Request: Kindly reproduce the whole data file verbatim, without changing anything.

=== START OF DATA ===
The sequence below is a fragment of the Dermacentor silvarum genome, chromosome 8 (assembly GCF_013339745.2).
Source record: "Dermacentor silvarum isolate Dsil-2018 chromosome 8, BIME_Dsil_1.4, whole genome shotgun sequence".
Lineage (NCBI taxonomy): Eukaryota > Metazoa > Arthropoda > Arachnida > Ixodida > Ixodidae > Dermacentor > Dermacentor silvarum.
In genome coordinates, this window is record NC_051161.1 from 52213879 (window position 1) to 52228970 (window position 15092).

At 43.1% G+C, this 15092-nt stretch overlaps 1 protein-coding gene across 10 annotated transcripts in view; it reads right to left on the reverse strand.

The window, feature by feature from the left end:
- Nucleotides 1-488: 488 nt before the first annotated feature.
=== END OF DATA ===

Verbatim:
The sequence below is a fragment of the Dermacentor silvarum genome, chromosome 8 (assembly GCF_013339745.2).
Source record: "Dermacentor silvarum isolate Dsil-2018 chromosome 8, BIME_Dsil_1.4, whole genome shotgun sequence".
Lineage (NCBI taxonomy): Eukaryota > Metazoa > Arthropoda > Arachnida > Ixodida > Ixodidae > Dermacentor > Dermacentor silvarum.
In genome coordinates, this window is record NC_051161.1 from 52213879 (window position 1) to 52228970 (window position 15092).

At 43.1% G+C, this 15092-nt stretch overlaps 1 protein-coding gene across 10 annotated transcripts in view; it reads right to left on the reverse strand.

The window, feature by feature from the left end:
- Nucleotides 1-488: 488 nt before the first annotated feature.